Research Essay on Mental Illnesses in 'The Fall of the House of Usher' and 'A Rose for Emily'

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A Rose for Emily by William Faulkner and Fall of the House of Usher by Edgar Allen Poe explore the psychological criticism through avenues of agoraphobia, depression, and necrophilia. Both Poe and Faulkner use elements of gothic literature in their writing which revolved around the death of a loved one, isolation, and mental illness. In Emily’s case of losing a loved one, it’s her former servant, Homer that she poisoned and kept his corpse which she slept next to. As for Roderick, it’s his sister Madeline. When reading both stories it is evident that the characters suffer from these illnesses and use the dead as a coping mechanism.

While both characters have very similar backgrounds, when it comes to death, they have different views. The character of Roderick acknowledges his sister's death, repenting and not going insane, while Emily is not capable of feeling regret and not in her right mind. Lady Madeline, the wife of Roderick by incest, falls ill and dies leaving Roderick as the family's last devisee. Roderick places her in a grave. In his room, He later comes to find out she's not dead. On the other hand, Emily figures out that Homer, her partner is either gay or not a person who has romantic relationships. She uses arsenic, and rat poison to kill him so that he won't give her up. Therefore, because of illness, Roderick loses his lover, so he thinks, and Emily kills her lover, so she doesn't have to be alone. Roderick has no interaction with the community and he doesn't have any family. He also has little to do with nature; nature ceases to exist around his home. It's surrounded by black water and rotting tree vehicles. Emily had refused to leave her home or maintain it leaving it vulnerable to damage.

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Roderick Usher has a relationship with his own mind that is unnatural. His body and mind are at war with each other. He is very sensitive to light, unable to tolerate noise, and can only eat very bland food. A person in Roderick's situation would end up going crazy with no support system. Emily's relationships were very unhealthy. Her father dominated her, and she was not permitted to go out with anyone. She didn’t know what love was, so she clung to her father and held on to what she knew. She was searching for love when her father passed by and found Homer, all the time she wanted him there. This relationship was cruel as she killed him and slept with his body every night when she found out that he didn't want her, and she didn't feel abandoned. “After her father's death she went out very little; after her sweetheart went away, people hardly saw her at all.” (Faulkner,1) Telling us how she began to change after her father’s death.

With this questioning of sanity or need therefrom inside, we find that Roderick believes nothing of his condition meanwhile the reader is able to see what he is blind to, for example “the writer spoke of acute bodily illness--of a mental disorder which oppressed him.” (Poe,3). This separation of sanity experienced in Roderick Usher is also universally prevalent in Emily. Throughout the story, Emily battles with a life of seclusion and yearning for love from a companion. Her surrounding counterparts are a controlling father and their servant. Insanity is revealed in many instances in the story. One of the most profound and apparent signs of insanity begins with the relationship between her and her dad. “We remembered all the young men her father had driven away.” (Faulker,14)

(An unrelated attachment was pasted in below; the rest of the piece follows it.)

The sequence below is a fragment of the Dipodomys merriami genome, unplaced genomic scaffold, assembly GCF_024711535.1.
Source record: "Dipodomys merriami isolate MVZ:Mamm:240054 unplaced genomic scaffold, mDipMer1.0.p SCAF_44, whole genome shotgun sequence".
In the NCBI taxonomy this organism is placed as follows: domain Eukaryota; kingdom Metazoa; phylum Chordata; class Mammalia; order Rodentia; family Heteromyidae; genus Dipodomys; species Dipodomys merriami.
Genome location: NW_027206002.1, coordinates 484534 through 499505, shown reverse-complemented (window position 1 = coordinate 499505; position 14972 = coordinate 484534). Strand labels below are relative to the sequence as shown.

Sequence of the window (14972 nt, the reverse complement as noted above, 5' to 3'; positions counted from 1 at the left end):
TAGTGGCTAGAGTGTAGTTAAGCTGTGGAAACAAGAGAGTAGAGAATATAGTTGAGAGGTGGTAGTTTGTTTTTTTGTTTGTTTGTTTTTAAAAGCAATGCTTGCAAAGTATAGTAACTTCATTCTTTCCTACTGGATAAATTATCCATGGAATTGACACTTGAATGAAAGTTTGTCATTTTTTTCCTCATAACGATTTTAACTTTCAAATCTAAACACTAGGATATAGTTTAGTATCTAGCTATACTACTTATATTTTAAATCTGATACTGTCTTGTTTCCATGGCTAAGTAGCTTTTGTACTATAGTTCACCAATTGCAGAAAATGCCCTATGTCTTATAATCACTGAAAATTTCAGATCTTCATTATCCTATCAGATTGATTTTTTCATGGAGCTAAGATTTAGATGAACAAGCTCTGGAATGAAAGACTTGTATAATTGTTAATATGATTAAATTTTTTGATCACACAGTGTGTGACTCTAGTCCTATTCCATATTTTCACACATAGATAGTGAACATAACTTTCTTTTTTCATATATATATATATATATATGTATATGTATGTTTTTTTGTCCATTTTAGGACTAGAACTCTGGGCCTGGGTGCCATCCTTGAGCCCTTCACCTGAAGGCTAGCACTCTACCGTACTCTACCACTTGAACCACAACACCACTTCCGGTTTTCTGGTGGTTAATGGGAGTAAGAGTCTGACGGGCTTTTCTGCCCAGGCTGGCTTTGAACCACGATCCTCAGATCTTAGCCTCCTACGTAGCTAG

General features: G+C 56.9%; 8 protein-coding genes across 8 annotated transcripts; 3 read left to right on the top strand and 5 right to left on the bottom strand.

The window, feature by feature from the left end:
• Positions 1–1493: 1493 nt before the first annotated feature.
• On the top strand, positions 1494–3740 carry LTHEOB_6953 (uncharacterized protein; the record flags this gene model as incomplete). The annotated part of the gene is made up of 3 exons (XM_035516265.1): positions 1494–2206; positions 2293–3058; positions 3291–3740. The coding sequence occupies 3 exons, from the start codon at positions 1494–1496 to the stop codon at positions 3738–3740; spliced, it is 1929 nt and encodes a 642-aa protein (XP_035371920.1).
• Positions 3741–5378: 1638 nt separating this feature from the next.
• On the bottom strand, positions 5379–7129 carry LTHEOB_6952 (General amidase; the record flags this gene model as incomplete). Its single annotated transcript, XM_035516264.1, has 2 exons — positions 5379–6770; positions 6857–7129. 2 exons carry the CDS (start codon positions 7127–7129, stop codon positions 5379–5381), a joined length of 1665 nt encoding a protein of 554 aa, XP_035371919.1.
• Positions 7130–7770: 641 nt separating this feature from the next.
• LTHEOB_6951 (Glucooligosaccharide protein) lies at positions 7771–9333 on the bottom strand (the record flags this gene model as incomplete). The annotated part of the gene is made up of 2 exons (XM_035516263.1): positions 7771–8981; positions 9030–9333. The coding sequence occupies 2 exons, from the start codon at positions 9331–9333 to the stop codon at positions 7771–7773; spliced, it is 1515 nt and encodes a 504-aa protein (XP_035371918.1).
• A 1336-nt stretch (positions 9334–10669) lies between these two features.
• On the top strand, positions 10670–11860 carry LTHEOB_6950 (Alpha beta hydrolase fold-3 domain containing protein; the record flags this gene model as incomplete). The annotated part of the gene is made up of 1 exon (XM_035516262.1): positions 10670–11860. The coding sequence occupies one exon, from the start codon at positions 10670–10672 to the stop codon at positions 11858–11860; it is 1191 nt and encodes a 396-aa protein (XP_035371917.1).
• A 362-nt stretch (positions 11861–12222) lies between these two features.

“Fall of the House of Usher,” Roderick says, “I have no abhorrence of dangers, except in its absolute effect—in terror.” By this, he tries to explain himself as a man in fear and misunderstanding. This confirms the conclusion of repentance. Emily shows no shame by keeping the man she murdered and continuously sleeping with his corpse. She insists that she did nothing wrong and that he was wrong because he wanted to leave her. Nonetheless, Roderick feels devastated as he thinks that his sister has passed away and he feels surprised, guilty, and ashamed when he finds out that she is still alive. His sister was all he had, and he didn't want her to abandon him just as Emily didn't want Homer to leave her, but unlike Emily, Roderick wasn’t a killer.

There are a lot of similarities between Roderick and Emily, as well as a lot of differences between the two characters. Both had no sense of time, both were in extreme psychological situations, both had distorted romantic theories, both had very unhealthy marriages, and both resided in old gothic. The underlying meaning of these two tails had to do with death and mental illness and how they interact.

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Research Essay on Mental Illnesses in ‘The Fall of the House of Usher’ and ‘A Rose for Emily’. (2024, January 30). Edubirdie. Retrieved June 23, 2024, from
“Research Essay on Mental Illnesses in ‘The Fall of the House of Usher’ and ‘A Rose for Emily’.” Edubirdie, 30 Jan. 2024,
Research Essay on Mental Illnesses in ‘The Fall of the House of Usher’ and ‘A Rose for Emily’. [online]. Available at: <> [Accessed 23 Jun. 2024].
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